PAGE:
An early Jan 1934 HR news item states that Ramon Novarro and Jeanette MacDonald were to film a "special musical number" in French to accompany the dubbed French release print. M. Farrell is credited in M-G-M music files as instructing the chorus in the singing of the French lyrics. DV reported that M-G-M had budgeted $135,000 for retakes and the filming of the French version. The second round of retakes were completed by mid-Jan 1934. MPH 's "In the Cutting Room" announced that Vivienne Segal was to sing "If You're for Me" as her "big single number," but this song was not included in the viewed print. All of the songs from the stage musical were included in the film, although in some cases only part of the song is heard, or in the case of "Poor Pierrot" and "One Moment Alone," the lyrics were re-written. Jerome Kern re-used "Don't Ask Me Not to Sing" in his 1933 stage musical Roberta . Modern sources claim that, prior to casting her in The Cat and the Fiddle , Louis B. Mayer wanted I Married an Angel as the first film of MacDonald's new contract with M-G-M. Because of strong disapproval from the Hays Office, however, the project was abandoned until 1942, when it became the last film that MacDonald and Nelson Eddy appeared in together. According to files in the MPPA/PCA Collection at the AMPAS Library, The Cat and the Fiddle was rejected for re-issue certification by the Hays Office in 1937 because the "two sympathetic leads" engage in an "illicit sex relationship without compensating moral values." According to modern sources, MacDonald's costume in the finale was designed for and used by Joan Crawford in the "Let's Go Bavarian" number in M-G-M's 1933 film Dancing Lady . More Less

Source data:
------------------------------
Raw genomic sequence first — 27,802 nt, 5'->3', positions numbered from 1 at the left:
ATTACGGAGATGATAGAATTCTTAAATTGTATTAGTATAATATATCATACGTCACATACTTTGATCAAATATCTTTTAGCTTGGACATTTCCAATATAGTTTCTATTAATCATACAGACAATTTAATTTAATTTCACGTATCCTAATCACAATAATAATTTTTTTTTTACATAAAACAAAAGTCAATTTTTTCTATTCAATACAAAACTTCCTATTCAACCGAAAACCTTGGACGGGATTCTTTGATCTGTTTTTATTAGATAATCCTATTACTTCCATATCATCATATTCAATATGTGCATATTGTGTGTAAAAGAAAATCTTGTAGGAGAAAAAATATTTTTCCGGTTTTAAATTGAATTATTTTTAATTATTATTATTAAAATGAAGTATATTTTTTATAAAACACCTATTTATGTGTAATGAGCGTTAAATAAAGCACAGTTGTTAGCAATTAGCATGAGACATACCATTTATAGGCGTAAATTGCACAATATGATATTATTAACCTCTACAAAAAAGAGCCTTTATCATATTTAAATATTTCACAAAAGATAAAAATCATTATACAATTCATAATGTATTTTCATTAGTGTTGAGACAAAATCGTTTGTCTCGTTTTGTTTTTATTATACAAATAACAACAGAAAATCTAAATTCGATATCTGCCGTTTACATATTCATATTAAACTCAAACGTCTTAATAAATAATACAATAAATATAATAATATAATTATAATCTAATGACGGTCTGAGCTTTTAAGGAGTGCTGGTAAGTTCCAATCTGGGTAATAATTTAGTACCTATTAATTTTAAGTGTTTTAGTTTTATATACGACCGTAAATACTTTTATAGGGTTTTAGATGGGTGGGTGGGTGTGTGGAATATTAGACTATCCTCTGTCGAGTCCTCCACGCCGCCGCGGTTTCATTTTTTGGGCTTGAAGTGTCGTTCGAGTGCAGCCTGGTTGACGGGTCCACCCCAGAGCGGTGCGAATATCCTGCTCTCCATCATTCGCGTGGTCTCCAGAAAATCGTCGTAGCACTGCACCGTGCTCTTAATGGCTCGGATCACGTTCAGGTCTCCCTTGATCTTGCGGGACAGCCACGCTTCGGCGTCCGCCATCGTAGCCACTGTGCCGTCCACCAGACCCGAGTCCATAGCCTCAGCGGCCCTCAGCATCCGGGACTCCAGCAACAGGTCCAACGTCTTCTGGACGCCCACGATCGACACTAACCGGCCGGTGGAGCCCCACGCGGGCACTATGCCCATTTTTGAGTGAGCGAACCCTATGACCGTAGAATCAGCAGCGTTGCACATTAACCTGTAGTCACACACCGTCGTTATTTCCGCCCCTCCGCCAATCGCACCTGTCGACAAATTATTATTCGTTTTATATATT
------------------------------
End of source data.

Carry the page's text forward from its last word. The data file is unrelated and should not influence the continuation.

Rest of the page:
BIBLIOGRAPHIC SOURCES
SOURCE
DATE
PAGE
Daily Variety
18 Nov 33
p. 3.
Daily Variety
4 Jan 34
p. 16.
Daily Variety
17 Jan 34
p. 2.
Daily Variety
14 Feb 34
p. 3.
Film Daily
16 Jan 34
p. 4.
Film Daily
14 Feb 34
p. 7.
HF
2 Sep 33
p. 8.
Hollywood Reporter
21 Aug 33
p. 2.
Hollywood Reporter
1 Sep 33
p. 2.
Hollywood Reporter
15 Sep 33
p. 2.
Hollywood Reporter
3 Jan 34
p. 2.
Hollywood Reporter
5 Jan 34
p. 3.
Hollywood Reporter
9 Jan 34
p. 9.
Hollywood Reporter
14 Feb 34
p. 3.
Motion Picture Daily
15 Feb 34
p. 10.
Motion Picture Herald
24 Feb 34
p. 38.
New York Times